Trump Administration signs space directive policy, announces sixth military branch

WASHINGTON. President Donald J. Trump signed the Space Policy Directive – 3 (SPD-3) this week, which aims to place the U.S. as the lead in traffic management and mitigating space debris. The formal signing happened at a meeting with the National Space Council where he directed Department of Defense (DoD) and Pentagon officials to create a new military branch aptly named the Space Force.

"I’m here by directing the Department of Defense and Pentagon to immediately begin the process necessary to establish a as the sixth branch of the armed forces," Trump said during the meeting.

President Trump added that this directive "is reclaiming America’s heritage as the world’s greatest space-faring nation. The essence of the American character is to explore new horizons and to tame new frontiers. But our destiny, beyond the Earth, is not only a matter of national identity, but a matter of national security."

Space Police Directive – 3
The Space Policy Directive – 3 addresses today's concerns that space is becoming increasingly congested. With the commercializing of space, a traffic management framework is needed to protect national security needs. The directive provides "guidelines and direction to ensure that the United States is a leader in providing a safe and secure environment as commercial and civil space traffic increases," White House documents state.

Administrator Jim Bridenstine speaks during a meeting of the National Space Council in the East Room of the White House, Monday, June 18, 2018, in Washington. Photo credit: NASA/Bill Ingalls

NASA's Administrator Jim Bridentine put out a statement supporting the ’s policy move. “NASA strongly supports the White House’s continued bold direction in forging a sustainable and focused space policy that strengthens American leadership. It was my honor today to represent the agency at the National Space Council, where the President announced Space Policy Directive-3 – which will guide critical and much-needed progress for space traffic management.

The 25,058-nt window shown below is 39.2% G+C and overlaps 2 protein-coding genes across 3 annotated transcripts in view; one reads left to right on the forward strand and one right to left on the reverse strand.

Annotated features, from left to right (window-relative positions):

“SPD-3 builds on our continued progress implementing SPD-1, which is galvanizing American space leadership by returning to the Moon with commercial and international partners, and SPD-2, which will create regulatory certainty for entrepreneurs to raise capital to grow the American economy in space.

“As we continue to thrive in space, we also have more people launching to orbit, and an increasingly complex universe of satellites overhead,” Bridentine states. “SPD-3 provides guidelines and initiatives to ensure that America is a leader in providing a safe and secure environment as space traffic increases. Common sense space situational awareness and traffic management will be good for our economy and will help provide a more stable environment for the burgeoning space economy.

The latest space directive will seek to reduce orbital debris and manage space traffic by new sharing initiatives. "The Department of Commerce will make space safety data and services available to the public, while the Department of Defense maintains the authoritative catalogue of space objects," White House documents show.

“Reducing the growing threat of orbital debris is in the interest of all nations, and NASA looks forward to working with the National Space Council, the Department of Commerce and other partners on a path forward," Bridentine states. "SPD-3 and the directives that preceded it, along with the President’s enthusiasm for our nation’s innovative work, are providing a strong foundation for our nation to once again do the big things that will shape a bright future for all of us in space.”

More importantly, the directive seeks to expand leadership "in space by increasing its capabilities and developing standards and best practices." This will consequently improve situational awareness data standards and information sharing. It will also "streamline processes and reduce regulatory burdens that inhibit commercial growth, enabling the U.S. commercial sector to lead the world in space," White House documents state.

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